United Airlines (NASDAQ:UAL) reported its earnings Jan. 20 and said it hopes to recover in 2022 while it is rebuilding in 2021. As a result, UAL stock is in trouble, ending the month down 8.6% in the past month, although it is still up 18% in the past three months.
The problem is cash burn. It is still very high. It burnt through an average of $33 million a day in the fourth quarter, including severance payments and debt principal payments. That was worse than the daily $25 million cash burn during the third quarter on the same basis.
United pointed out that its core cash burn was only $19 million versus $24 million in Q4. But that is if you take out severance payments, principal payments, and capital expenditure spending.
This is a completely useless measure. The company has to make these payments. They are not discretionary. Therefore, the overall cash burn was higher and the company is in more trouble this quarter than last quarter in terms of burning through its cash.
You know things are bad when management calls the current a year of “transition year that’s focused on preparing for a recovery.” But last year the airlines portrayed 2021 as the recovery year.
What Analysts Think About UAL
United posted a loss of $7 per share, well below analysts’ estimates of a loss of just $6.60 per share, according to Reuters using IBES data from Refinitiv.
However, one good point is its liquidity. It had $19.7 billion of liquidity as of Dec. 31 and should have a similar level by the end of Q3. That is despite its cash burn, implying that the company expects to raise debt or equity or sell assets during the quarter.
In addition, it expects to see cash burn lower through at least $2 billion in cost reductions during “going forward.” This is after it identified $1.4 billion in core cost savings over the past year. Interestingly the press release did not discuss any estimate of cash burn for the first quarter.
In the past, it had provided forecasts. For example, last quarter it told analysts that its internal projections for the first half of 2021 were that the company would become cash-flow positive.
Contrast this silence on its cash burn projections with Delta Air Lines (NYSE:DAL) whose management told investors they expect to see a “cash burn positive spring.”
One analyst at Seeking Alpha astutely points out that United Airlines is having issues with regaining business travelers and its hub-spoke system. Apparently, it has fewer passengers flying into its hubs than other airlines – a situation it needs to correct to regain profitability.
Moreover, it has higher international exposure than other airlines and international travel has been particularly hard hit. The Biden administration put a new quarantine on all international travelers.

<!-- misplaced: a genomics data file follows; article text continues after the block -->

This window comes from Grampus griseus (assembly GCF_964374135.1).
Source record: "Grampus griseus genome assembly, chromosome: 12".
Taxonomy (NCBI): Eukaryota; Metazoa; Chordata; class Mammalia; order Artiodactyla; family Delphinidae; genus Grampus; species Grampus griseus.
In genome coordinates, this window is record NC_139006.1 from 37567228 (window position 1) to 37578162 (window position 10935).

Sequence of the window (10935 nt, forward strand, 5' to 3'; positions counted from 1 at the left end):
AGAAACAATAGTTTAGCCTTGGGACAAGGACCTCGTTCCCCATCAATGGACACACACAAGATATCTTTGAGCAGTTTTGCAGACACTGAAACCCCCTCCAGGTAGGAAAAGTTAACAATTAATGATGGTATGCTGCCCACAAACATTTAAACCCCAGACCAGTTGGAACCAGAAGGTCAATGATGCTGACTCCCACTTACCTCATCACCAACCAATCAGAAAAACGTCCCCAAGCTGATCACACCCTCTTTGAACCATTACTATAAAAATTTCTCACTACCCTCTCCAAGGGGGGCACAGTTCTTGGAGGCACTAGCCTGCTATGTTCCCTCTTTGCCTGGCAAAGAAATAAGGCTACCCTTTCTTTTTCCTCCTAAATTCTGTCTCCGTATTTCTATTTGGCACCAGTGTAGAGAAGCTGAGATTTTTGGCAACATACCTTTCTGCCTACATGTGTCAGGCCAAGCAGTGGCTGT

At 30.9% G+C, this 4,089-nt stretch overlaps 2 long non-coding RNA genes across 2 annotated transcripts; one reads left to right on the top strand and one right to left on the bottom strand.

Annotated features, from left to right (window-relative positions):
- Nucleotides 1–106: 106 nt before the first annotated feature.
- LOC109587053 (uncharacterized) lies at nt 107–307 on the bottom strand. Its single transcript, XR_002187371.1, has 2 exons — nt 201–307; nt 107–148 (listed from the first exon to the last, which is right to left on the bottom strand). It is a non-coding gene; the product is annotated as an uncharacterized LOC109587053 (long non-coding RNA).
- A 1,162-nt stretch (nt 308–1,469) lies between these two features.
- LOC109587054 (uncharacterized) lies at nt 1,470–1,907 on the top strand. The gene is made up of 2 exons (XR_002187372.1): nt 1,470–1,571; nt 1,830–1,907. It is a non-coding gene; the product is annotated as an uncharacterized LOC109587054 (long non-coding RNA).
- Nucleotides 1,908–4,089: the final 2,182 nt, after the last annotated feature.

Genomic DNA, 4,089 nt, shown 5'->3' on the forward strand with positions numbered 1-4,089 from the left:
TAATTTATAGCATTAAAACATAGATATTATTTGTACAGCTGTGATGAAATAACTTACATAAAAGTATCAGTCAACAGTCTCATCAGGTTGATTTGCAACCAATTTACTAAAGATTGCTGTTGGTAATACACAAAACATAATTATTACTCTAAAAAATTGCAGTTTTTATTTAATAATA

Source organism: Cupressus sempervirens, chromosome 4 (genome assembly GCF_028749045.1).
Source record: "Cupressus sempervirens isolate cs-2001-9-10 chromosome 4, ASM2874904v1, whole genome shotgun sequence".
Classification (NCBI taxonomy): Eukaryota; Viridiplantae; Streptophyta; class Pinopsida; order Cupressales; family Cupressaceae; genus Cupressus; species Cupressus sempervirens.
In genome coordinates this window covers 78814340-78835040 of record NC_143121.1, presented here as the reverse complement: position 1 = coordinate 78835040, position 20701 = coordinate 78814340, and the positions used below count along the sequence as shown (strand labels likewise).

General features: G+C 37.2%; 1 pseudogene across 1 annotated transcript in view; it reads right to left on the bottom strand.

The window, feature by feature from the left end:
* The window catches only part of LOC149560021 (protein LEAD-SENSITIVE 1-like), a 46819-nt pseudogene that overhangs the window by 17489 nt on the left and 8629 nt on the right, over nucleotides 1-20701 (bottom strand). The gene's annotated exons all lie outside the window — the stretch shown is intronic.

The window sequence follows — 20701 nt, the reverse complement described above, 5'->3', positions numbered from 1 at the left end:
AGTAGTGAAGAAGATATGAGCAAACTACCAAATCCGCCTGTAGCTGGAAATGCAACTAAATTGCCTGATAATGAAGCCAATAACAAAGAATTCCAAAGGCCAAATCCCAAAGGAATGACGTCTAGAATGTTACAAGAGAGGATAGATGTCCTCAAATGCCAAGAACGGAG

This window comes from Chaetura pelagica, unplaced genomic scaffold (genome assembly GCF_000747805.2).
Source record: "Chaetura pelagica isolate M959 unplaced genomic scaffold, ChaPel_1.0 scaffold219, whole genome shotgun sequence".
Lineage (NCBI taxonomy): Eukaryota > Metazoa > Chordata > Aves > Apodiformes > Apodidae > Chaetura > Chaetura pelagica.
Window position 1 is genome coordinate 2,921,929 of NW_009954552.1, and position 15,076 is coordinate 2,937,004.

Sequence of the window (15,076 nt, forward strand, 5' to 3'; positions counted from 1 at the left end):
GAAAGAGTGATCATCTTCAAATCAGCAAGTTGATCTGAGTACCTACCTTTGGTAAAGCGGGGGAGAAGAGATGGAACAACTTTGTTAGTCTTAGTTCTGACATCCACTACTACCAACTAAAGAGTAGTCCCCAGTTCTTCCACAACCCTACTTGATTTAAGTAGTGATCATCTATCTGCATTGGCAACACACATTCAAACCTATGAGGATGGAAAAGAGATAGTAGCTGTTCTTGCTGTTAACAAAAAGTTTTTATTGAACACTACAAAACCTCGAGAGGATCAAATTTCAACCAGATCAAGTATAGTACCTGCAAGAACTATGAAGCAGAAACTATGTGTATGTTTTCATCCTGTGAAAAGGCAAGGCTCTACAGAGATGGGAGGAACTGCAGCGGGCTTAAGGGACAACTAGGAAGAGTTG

What To Do With UAL Stock
Scott Kirby told CNBC’s transportation analyst Phil LeBeau that he expects “flatlined” demand in the first quarter like it was in the fourth quarter. He also said that although there was pent-up demand for air travel, it will continue to be a “tough environment” for the aviation industry. Those are not the words of a CEO who sees things turning around this quarter.
As the Financial Times pointed out, quoting a Cowen analyst, there is a limit to cost controls. The industry needs a recovery. Demand needs to pick up, especially business and international demand.
That is not going to happen during the first quarter. If you are already invested in UAL stock, then look for opportunities to average cost down into your holding during this quarter. You almost certainly will have a chance to do so.
One way that I like to do this is to sell weekly out-of-the-money puts well below the present price of a stock.
Selling Out-of-the-Money Put Options on UAL
For example, you could sell puts at an exercise price of $36 per share, or 10% below the Feb. 1 price of $39.94 for a price 8 and 12 cents for the expiration period that ends Feb. 5. That works out to about a 1% monthly rate of return (i.e., 27 basis points weekly from receiving 10 cents divided by $37).
If the UAL stock drops 10% to $37 you have to buy it, but that is OK. You got paid to wait to buy it and it’s lower than if you bought it at $39.94.
Over time this is a way to average cost into your holding. In addition, if you haven’t yet bought UAL stock it allows you to buy in at a lower price. Keep in mind that the only way your option would be triggered, forcing you to buy at $37 per share, is if the stock is below $37. That’s OK as well, since you received 10 cents ahead of time, lowering your overall cost.
Investors might want to use this method to poke their toe in UAL stock without having to commit to a market price.
On the date of publication, Mark R. Hake did not hold a long or short position (either directly or indirectly) in any of the stocks in this article.